Farmers State Bank makes a $2,500 donation to library toward new addition. From left to right are Farmers State Bank vice president and compliance officer Cliff Mahala, president and CEO John Muse, assistant vice president Elizabeth McElyea, Johnson County Library board member Ken Erickson, board chair Karin Bell, board member Wayne Parker, director Linda Icenhour, and board treasurer Lloyd Taylor.

By Paula Walter

The Johnson County Library recently received at check in the amount of $2,500 from Farmers State Bank towards an addition to the library. This area will provide additional space for library patrons, allowing room for those seeking internet access, a reading room and a research area.
According to Johnson County librarian, Linda Icenhour, the bids that were received for the proposed addition were extremely high. “We built two wings previously for $300,000 total,” Icenhour stated. “According to the bids, we are $50,000 under where we should be. We won’t think about breaking ground until we have all the money in the bank.” According to Icenhour, the library has approximately $230,000 banked already for the library extension project. Recently, the library received a $100,000 grant from Tennessee State Library and Archives, a $24,000 grant from United States Department of Agriculture and $76,000 from a local major benefactor.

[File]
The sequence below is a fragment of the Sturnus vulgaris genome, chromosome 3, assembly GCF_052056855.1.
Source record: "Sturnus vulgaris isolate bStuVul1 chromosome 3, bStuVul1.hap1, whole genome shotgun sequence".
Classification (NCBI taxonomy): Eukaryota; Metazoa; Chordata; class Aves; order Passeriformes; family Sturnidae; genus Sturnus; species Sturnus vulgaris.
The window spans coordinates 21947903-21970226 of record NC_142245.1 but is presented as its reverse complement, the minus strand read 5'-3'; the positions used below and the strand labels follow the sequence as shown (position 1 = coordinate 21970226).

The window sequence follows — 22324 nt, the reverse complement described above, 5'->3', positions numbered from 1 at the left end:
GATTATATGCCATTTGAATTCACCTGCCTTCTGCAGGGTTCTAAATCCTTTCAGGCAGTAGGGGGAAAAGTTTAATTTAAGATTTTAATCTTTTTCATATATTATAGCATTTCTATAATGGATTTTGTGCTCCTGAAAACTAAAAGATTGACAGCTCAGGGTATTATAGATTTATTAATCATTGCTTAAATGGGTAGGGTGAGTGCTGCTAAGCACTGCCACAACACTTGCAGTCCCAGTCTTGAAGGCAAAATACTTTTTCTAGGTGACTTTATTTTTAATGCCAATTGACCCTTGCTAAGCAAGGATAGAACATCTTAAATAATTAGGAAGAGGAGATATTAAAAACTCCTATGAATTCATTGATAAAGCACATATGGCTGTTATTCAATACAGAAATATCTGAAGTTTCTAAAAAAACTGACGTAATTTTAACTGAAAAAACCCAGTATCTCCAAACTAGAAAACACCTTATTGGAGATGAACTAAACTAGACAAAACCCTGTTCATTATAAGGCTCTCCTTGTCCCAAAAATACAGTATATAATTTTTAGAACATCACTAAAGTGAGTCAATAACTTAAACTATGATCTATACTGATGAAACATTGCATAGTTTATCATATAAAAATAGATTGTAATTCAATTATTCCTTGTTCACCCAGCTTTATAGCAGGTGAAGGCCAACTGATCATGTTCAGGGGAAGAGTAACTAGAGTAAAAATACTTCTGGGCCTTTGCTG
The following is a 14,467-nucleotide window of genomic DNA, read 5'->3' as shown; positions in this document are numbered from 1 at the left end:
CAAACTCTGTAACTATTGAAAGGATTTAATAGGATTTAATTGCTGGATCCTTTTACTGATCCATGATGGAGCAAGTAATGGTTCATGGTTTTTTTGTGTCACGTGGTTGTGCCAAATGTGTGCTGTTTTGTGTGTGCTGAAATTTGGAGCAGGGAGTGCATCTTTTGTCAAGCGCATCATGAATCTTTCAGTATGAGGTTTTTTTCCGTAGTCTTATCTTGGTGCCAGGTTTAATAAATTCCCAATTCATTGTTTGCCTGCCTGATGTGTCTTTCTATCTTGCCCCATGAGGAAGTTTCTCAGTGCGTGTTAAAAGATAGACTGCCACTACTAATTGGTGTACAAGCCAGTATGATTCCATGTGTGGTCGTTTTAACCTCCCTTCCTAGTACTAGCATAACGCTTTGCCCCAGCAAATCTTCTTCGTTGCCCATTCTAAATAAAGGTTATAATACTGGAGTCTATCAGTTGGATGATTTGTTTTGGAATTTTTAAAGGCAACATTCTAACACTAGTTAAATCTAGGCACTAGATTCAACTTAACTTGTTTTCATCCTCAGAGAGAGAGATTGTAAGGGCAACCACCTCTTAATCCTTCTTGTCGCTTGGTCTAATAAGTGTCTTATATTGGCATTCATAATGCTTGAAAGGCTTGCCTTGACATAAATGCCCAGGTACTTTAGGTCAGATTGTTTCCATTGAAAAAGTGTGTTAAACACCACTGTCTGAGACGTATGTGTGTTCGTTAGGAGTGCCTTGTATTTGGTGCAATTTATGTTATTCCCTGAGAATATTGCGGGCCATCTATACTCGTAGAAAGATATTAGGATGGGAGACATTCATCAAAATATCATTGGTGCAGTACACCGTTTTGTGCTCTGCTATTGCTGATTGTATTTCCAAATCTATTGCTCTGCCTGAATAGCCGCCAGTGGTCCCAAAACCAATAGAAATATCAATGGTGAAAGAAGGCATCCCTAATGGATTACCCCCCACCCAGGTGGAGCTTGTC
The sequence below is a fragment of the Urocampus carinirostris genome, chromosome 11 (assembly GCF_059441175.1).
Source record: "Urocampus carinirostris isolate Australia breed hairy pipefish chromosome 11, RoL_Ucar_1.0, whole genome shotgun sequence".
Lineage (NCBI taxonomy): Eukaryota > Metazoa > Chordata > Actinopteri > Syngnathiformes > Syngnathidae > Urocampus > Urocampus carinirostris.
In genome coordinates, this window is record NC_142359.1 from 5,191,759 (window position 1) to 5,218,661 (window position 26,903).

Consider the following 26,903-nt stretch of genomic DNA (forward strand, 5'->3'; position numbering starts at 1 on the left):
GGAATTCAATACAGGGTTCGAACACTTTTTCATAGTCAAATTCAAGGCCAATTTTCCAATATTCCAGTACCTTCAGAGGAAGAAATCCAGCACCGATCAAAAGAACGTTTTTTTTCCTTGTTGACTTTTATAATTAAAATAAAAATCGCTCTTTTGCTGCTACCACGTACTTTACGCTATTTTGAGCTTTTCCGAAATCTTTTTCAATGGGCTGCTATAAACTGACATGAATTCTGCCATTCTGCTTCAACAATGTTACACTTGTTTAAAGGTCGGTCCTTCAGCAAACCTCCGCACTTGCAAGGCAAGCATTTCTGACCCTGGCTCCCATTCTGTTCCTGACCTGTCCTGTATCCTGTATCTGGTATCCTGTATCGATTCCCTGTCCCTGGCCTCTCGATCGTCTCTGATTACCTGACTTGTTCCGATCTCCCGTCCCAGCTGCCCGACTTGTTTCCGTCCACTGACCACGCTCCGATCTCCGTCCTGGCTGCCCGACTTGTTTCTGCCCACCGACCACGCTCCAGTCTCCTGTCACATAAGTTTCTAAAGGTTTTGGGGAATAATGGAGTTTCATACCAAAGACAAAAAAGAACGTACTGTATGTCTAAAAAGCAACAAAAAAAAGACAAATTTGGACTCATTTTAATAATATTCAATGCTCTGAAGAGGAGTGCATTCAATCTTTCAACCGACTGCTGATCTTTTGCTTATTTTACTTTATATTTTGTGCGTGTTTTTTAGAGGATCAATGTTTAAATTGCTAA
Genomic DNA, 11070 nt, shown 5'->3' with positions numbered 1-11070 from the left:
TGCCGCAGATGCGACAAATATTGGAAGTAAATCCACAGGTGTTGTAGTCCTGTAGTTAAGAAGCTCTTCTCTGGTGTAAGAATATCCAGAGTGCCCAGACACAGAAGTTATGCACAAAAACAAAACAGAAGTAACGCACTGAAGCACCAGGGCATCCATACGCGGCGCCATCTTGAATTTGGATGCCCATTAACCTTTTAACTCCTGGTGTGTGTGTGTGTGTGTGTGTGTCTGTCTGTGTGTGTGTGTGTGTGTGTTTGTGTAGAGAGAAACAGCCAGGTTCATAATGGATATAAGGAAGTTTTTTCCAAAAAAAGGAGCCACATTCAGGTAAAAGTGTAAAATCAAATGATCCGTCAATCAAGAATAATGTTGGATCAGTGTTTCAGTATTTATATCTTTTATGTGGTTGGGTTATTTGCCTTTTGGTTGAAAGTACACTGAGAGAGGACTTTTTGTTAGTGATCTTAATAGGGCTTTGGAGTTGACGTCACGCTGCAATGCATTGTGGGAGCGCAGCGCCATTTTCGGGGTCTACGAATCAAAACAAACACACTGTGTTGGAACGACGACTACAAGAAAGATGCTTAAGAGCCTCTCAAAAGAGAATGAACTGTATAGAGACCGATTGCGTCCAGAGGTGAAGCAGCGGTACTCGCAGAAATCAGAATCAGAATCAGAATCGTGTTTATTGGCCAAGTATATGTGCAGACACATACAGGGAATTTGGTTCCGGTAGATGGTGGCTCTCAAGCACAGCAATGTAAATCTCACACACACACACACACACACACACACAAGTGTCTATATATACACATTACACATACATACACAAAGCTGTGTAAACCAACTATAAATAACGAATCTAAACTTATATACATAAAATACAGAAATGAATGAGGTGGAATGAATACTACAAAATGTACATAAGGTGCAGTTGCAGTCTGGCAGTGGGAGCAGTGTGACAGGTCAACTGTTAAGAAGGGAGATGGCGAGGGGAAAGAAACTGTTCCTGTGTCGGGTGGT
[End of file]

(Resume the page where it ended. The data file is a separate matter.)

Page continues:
The Johnson County Library has become the hub of the community. It is not just a place to come and check out books, but offers internet availability, space for tutoring, meetings and fundraisers.
November’s calendar is packed full of activities that will be held at the library. There will be a book sale the first weekend of the month on November third and fourth. On November 9th, there will be a sewing class led by members of the Sunrise Quilt Guild. Karin Bell will hold a charcoal art class for youth 12 and up on November 15th. Additionally, there are paint classes offered for a fee that includes all supplies necessary to complete the artwork. In December, Gamma Mu and friends of the library will offer a time to make gingerbread houses with the children of Johnson County.
According to Icenhour, during the month of November through Christmas, for every non-perishable canned food item received, they will forgive one dollar in library fines.
“All money will stay in the county and go to local food banks,” Icenhour said.